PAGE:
Man, this tomato is a serious heirloom rock star. It started fruiting early and hasn’t stopped producing even as we get into seriously hot weather. The fruits are small – the size of a golf ball – but the flavor is good and they look beautiful – very little cracking or discoloration. The plants were also very strong and seemed to resist the flea beetle damage that has plagued my garden big time this year.
Tomato. Blue Beauty – FAIL
This variety started off weak. The seeds were slow to germinate and the seedlings were small and weak. The plants weren’t very productive and the flavor was nothing to write home about.
Tomato, Blush – PASS
I really love this tomato. The fruits are an elongated cherry; color is an absolutely gorgeous translucent yellow mottled with pink. And flavor is outstanding! It’s been producing steadily throughout the summer. A top 10 pick for sure.
Tomato, Green Pear – PASS
Great flavor, good production.
Tomato, Pink Bumblebee – FAIL
Steady production, pretty coloring, but fruit is very small and flavor is unremarkable.
Tomato, Reisetomate – FAIL
This is a very rare tomato and definitely the most unusually shaped tomato on earth! The plants were strong and produced heavily, but suffered a bit of blossom end rot which is not something I have ever struggled with. Reisetomate successfully served its purpose as a totally weird and crazy variety to try out, but I planted too many and the fruit is kind of hard to eat or process for canning. I recommend it if you have the room for a novelty - and want to impress dinner guests - but definitely don’t plant more than one because that extra space is better dedicated to more practical tomatoes. I also had some problems with blossom end rot with this one, and I’ve never had that problem before.
Tomato, Gehzante - PASS
This is a pleated tomato that I have enjoyed. The fruits are good for stuffing - kind of hollow, mostly flesh. The fruits were larger than I was expecting. I’ll probably do one or two plants next year.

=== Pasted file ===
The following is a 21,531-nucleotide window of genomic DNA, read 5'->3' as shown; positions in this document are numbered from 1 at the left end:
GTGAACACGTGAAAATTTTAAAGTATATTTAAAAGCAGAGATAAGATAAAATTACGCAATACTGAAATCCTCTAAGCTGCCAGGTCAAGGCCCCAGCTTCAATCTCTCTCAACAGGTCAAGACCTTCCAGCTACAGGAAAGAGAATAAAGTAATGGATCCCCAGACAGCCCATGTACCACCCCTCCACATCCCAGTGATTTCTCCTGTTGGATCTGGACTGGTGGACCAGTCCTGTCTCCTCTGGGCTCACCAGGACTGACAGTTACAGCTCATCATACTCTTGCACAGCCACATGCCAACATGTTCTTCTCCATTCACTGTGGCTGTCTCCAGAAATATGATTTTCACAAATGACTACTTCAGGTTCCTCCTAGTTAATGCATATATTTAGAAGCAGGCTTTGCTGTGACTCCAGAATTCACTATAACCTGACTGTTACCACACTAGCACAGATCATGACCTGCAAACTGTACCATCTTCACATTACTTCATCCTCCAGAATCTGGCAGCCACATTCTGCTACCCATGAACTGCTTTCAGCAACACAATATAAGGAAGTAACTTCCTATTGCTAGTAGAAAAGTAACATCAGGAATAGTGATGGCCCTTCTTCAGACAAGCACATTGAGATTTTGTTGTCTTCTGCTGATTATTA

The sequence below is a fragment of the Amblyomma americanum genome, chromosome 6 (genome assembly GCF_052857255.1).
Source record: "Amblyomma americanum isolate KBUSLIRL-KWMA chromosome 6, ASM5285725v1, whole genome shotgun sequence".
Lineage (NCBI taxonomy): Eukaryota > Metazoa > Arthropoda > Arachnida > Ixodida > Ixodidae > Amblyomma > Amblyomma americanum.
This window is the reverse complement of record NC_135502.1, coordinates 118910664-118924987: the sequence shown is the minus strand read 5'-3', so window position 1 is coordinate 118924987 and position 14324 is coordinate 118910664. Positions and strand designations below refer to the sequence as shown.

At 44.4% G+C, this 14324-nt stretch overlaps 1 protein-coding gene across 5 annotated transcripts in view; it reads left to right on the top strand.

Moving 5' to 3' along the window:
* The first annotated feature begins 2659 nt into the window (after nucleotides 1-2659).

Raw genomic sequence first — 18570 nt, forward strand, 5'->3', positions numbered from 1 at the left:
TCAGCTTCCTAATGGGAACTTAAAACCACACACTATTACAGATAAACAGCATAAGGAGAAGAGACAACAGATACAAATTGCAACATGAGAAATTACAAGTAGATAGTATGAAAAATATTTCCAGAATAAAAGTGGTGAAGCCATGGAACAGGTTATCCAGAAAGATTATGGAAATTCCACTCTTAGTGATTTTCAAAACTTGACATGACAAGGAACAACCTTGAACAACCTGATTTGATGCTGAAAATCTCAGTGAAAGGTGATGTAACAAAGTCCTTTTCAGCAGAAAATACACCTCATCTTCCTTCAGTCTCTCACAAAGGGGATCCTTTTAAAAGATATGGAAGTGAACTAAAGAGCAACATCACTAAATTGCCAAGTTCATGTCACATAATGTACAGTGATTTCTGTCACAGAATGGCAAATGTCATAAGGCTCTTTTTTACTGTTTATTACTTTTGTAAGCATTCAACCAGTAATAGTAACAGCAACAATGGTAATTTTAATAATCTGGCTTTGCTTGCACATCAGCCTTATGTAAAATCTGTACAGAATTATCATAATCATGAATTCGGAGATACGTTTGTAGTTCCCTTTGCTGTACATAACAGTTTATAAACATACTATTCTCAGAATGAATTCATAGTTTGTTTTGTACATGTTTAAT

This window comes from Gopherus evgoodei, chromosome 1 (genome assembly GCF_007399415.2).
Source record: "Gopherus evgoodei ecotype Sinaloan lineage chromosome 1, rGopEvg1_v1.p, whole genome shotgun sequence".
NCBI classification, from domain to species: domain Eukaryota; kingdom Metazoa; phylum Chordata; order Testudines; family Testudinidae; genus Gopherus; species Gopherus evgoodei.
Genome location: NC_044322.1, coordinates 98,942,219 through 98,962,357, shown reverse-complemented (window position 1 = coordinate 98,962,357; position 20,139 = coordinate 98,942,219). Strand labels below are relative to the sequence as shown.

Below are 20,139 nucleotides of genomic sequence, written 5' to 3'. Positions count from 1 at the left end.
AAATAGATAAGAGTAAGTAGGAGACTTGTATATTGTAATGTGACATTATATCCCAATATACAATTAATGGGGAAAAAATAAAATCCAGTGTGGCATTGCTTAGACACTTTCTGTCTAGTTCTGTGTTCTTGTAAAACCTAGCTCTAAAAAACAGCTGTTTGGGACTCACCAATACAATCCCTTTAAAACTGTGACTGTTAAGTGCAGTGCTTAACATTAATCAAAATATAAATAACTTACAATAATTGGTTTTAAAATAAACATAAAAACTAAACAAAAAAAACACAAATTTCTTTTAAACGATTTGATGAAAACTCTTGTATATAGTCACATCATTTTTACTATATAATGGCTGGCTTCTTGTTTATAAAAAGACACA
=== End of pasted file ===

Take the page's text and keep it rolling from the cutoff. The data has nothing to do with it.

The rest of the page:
Tomato, Lollipop - PASS
The only reason I'm passing the Lollipop tomato is because it's color is outstanding. It looks beautiful in a mixed tomato salad - very pale yellow. Fruits are tiny, and it wasn't a remarkable producer, but I'll still grow again because it's pretty.
Tomato, Chocolate Pear - PASS
Loved this one. Good producer, good flavor.
Tomato, Green Sausage – FAIL
YUCK. Grossest tomatoes ever. Weak plants and weird fruit that were kind of rubbery. No flavor.
Pepper, Sweet Italian Marconi Golden – PASS WITH FLYING COLORS
I’ve never had any luck growing bell peppers, but now I never have to plant another bell pepper again because the Sweet Italian Marconi Golden peppers are just as big with sweeter flavor! When ripe, these peppers look like stretched out yellow bell peppers. Seedlings were strong from germination to transplant, and they have steadily produced throughout the summer. Now that’s starting to get really hot, the plants are going crazy. Love this plant!
Pepper, Sweet Cherry Pepper Blend – FAIL
This pepper was weak from germination and never produced much. Plus the fruits were tiny – so you ended up getting mostly seeds when you cut into it.
Eggplant, Purple Long – PASS
This plant is awesome! Strong germination and growth with heavy production of 6-8 inch long, pale purple eggplants. To get enough fruits from each harvest to make a substantial dish, plant at least four plants.
I think that's it. In about two months I should have another report on the following:
Watermelon Jubilee Bush
Kamo Kamo Squash
The miracles you've been searching for are just beyond your back door.